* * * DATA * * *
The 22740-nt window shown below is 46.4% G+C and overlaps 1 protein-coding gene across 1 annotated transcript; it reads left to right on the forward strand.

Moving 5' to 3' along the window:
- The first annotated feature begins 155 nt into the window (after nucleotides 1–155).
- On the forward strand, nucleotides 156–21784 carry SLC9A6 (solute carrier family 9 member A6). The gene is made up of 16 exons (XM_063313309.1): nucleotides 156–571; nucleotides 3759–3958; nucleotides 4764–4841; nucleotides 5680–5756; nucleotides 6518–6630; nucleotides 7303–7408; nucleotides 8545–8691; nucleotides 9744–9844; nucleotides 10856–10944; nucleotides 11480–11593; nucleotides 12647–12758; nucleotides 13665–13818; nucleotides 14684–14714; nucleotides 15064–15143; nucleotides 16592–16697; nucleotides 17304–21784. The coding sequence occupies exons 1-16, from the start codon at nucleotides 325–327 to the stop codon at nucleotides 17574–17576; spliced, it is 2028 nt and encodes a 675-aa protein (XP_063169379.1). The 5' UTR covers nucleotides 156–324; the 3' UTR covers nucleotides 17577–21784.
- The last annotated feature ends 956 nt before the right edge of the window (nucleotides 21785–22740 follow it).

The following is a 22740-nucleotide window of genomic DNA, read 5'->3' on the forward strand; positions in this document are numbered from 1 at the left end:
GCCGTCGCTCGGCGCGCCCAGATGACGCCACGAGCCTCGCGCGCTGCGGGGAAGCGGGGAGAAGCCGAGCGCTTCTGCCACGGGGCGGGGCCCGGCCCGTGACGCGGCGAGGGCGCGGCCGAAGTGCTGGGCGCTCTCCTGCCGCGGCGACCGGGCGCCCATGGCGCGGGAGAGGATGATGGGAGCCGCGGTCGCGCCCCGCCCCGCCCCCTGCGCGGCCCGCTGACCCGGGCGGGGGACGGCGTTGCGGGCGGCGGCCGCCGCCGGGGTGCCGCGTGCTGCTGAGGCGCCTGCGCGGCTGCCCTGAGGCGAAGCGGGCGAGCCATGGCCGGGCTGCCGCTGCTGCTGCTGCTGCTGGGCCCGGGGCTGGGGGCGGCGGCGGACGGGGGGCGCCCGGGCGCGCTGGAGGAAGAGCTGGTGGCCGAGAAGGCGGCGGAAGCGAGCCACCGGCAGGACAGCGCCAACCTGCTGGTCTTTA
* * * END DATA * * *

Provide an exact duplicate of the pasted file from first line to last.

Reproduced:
The 22740-nt window shown below is 46.4% G+C and overlaps 1 protein-coding gene across 1 annotated transcript; it reads left to right on the forward strand.

Moving 5' to 3' along the window:
- The first annotated feature begins 155 nt into the window (after nucleotides 1–155).
- On the forward strand, nucleotides 156–21784 carry SLC9A6 (solute carrier family 9 member A6). The gene is made up of 16 exons (XM_063313309.1): nucleotides 156–571; nucleotides 3759–3958; nucleotides 4764–4841; nucleotides 5680–5756; nucleotides 6518–6630; nucleotides 7303–7408; nucleotides 8545–8691; nucleotides 9744–9844; nucleotides 10856–10944; nucleotides 11480–11593; nucleotides 12647–12758; nucleotides 13665–13818; nucleotides 14684–14714; nucleotides 15064–15143; nucleotides 16592–16697; nucleotides 17304–21784. The coding sequence occupies exons 1-16, from the start codon at nucleotides 325–327 to the stop codon at nucleotides 17574–17576; spliced, it is 2028 nt and encodes a 675-aa protein (XP_063169379.1). The 5' UTR covers nucleotides 156–324; the 3' UTR covers nucleotides 17577–21784.
- The last annotated feature ends 956 nt before the right edge of the window (nucleotides 21785–22740 follow it).

The following is a 22740-nucleotide window of genomic DNA, read 5'->3' on the forward strand; positions in this document are numbered from 1 at the left end:
GCCGTCGCTCGGCGCGCCCAGATGACGCCACGAGCCTCGCGCGCTGCGGGGAAGCGGGGAGAAGCCGAGCGCTTCTGCCACGGGGCGGGGCCCGGCCCGTGACGCGGCGAGGGCGCGGCCGAAGTGCTGGGCGCTCTCCTGCCGCGGCGACCGGGCGCCCATGGCGCGGGAGAGGATGATGGGAGCCGCGGTCGCGCCCCGCCCCGCCCCCTGCGCGGCCCGCTGACCCGGGCGGGGGACGGCGTTGCGGGCGGCGGCCGCCGCCGGGGTGCCGCGTGCTGCTGAGGCGCCTGCGCGGCTGCCCTGAGGCGAAGCGGGCGAGCCATGGCCGGGCTGCCGCTGCTGCTGCTGCTGCTGGGCCCGGGGCTGGGGGCGGCGGCGGACGGGGGGCGCCCGGGCGCGCTGGAGGAAGAGCTGGTGGCCGAGAAGGCGGCGGAAGCGAGCCACCGGCAGGACAGCGCCAACCTGCTGGTCTTTA